Day 228 - Jesse (1st person I approached)
August 16, 2014 - Jesse was sitting in the food court of a local mall I was passing through. He had no hesitation about saying yes to chatting, and checked out my page on Facebook before we even started chatting. We spoke a little bit about my motivation for the project, and about social media in general.
Jesse was born in Vancouver, British Columbia (BC). His family moved to Vernon (in the southern interior of BC) when Jesse was twelve years old.
“My father got a job offer and we moved. I remember I was worried about it. I wasn’t an extremely outgoing kid, so the prospect of a new school was scary. It was in like, November as well, so it wasn’t even during a summer break. I have two younger sisters. The moving brought me and my sister that is just three years younger than I am, closer together. We really only had each other. We’ve grown even closer as the years have gone by. My youngest sister was too young to be effected by the move,” he said. Jesse was actively involved in sports at school, and that helped with the transition, and in making friends.
"I was into baseball and football, and if you play well, you earn the respect of the other kids and it makes things easier,” he said.
In fact Jesse played football so well, he got a scholarship to attend college in Chicago, Illinois.
“It was a small college with about as many students as were in my high-school. The difference was you could get degree’s at this college. It was a liberal arts school, and I was studying general arts, with an interest in English. I was thinking about getting into journalism. I was also playing football. I lived in residence, and joined a fraternity. All the typical college stuff you do at eighteen,” he said. On a trip home to visit his family, Jesse remembers one night his father and he going to Tim Horton’s (a popular nationwide chain of coffee/donut shops) at around 8:00pm.
“I knew something was up because my Dad never drank coffee past twelve. We had a talk about my grades, which had slipped somewhat. My father gave me a reminder about why I was there in college. It was true, I had been partying, having fun and not applying myself as much as I could have with regard to school. It was a great wake-up call for me,” said Jesse.
“I went back and really got my head down and focussed, and did what I could to improve my grades.” In his second year in Chicago, Jesse had a realization.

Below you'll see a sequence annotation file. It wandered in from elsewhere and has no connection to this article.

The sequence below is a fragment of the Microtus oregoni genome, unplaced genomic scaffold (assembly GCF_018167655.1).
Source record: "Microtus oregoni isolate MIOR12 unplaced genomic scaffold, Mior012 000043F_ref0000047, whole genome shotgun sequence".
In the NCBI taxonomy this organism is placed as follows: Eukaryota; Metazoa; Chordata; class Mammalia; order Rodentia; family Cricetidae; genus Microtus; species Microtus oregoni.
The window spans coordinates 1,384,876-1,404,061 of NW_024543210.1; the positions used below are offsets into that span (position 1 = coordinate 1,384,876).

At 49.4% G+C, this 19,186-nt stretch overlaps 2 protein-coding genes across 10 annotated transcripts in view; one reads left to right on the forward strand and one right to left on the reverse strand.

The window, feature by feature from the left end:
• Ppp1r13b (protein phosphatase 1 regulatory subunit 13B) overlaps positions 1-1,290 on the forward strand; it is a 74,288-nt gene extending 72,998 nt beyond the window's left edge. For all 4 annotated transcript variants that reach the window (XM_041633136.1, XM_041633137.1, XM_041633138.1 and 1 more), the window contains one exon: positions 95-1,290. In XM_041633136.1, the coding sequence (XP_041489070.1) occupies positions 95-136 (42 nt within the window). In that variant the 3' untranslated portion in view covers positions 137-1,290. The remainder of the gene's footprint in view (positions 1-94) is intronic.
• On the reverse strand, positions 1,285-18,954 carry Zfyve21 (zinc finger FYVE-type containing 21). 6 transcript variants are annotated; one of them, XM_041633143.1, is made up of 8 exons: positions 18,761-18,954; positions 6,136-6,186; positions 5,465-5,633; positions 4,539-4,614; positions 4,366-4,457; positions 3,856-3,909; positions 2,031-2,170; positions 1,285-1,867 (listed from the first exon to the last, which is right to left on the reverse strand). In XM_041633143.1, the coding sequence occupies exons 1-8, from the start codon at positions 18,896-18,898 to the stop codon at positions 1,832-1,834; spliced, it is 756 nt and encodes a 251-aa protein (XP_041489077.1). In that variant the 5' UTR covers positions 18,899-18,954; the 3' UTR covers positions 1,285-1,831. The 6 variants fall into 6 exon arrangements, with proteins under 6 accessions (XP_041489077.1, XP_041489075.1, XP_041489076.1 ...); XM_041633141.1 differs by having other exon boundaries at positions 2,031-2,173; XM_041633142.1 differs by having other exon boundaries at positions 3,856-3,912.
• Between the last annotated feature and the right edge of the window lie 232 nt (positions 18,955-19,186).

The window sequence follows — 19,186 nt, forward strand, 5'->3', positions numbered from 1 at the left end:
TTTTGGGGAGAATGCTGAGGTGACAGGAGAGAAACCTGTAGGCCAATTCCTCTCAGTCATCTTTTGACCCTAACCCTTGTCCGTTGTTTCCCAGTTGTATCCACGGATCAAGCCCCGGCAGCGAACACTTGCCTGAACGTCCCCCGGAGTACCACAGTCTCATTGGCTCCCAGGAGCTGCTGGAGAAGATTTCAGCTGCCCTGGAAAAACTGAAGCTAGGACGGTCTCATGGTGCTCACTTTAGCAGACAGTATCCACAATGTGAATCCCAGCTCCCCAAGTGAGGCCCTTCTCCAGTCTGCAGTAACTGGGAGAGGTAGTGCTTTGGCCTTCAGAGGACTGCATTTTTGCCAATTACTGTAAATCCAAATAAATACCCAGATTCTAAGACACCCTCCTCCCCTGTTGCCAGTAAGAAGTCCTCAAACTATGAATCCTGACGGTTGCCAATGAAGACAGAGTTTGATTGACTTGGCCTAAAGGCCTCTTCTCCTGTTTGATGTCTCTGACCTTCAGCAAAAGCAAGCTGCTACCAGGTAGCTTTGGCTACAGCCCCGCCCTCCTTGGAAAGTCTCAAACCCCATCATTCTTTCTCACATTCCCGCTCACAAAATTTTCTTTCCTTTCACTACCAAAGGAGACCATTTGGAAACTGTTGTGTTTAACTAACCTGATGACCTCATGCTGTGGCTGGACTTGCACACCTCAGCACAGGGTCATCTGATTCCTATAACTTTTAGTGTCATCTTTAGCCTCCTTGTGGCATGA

“I’m very much a family guy and I started to realize that I didn’t want to be so far away from my family, and I missed BC. I didn’t see a future for me in Chicago, so after my second year, I left college, and returned to Vernon,” he told me.
“I realized something else about myself through going to Chicago. I was still somewhat reserved and being there I had pushed through to the completely opposite side of the scale. I worked to find that middle ground and a balance be more comfortable.”
Back home in Vernon, Jesse took some time off.
“I did some courses to up my grades. I was considering moving to Calgary or Vancouver. I went to Calgary on vacation, and there was three feet of snow and it was minus twenty (celsius). I knew that I didn’t want to live there. So I moved to Vancouver. I didn’t really intend to continue playing football, but I did in the end. I applied to get into UBC (University of British Columbia). I got a letter from the Dean of the Faculty (of Arts) saying that they wouldn't be able to accept me into the program. My grades were ok, but there were many students trying to get in who had higher marks than mine, I guess,” said Jesse.
“I wrote the Dean a letter and asked her to reconsider. I told her I just wanted one semester to prove that I had what it takes and to please give me a chance. I got accepted, for one semester to show what I had. I graduated with a Bachelor’s degree, my major was in English Literature, two years later! And I had a 3.5 GPA (grade point average - 90% or an ‘A’) as well!”
Jesse went for a job interview with a local start-up company.
“To get into journalism I would have had to go to school more and I just wanted to be working. At the interview, I told the interviewer everything I thought he wanted to hear. I got some clients together and helped them to set up a staffing company. I learned a lot in that role. I work for a different company now, but I’m still in recruitment,” he said. Jesse was running a few errands before heading out this evening for a first date.
“We’re going for a couple of drinks and to just get to know one another,” he said.
I took Jesse’s picture and thanked him for taking the time to chat with me.
“I’m so happy you stopped and asked me to chat. I don’t spend a lot of time watching the news. There’s so much that's not good happening, and even on Twitter you hear about all the negative things going on around the work. But I feel sometimes that I’m missing out on the good things that are going on, like your project, “ he said.
“Coming from a smaller town, it’s nice to have someone stop and say hello and to chat with. I find that even though Vancouver is a cosmopolitan city with all kinds of different people, it’s still challenging to get people to engage in conversation. Everyone looks away or keeps walking if you even say hello. Back in Vernon, people you don’t even know want to know all about you and your sex life and everything,” says Jesse with a hearty laugh.
“I’m glad our paths crossed. Thank you.” #notastranger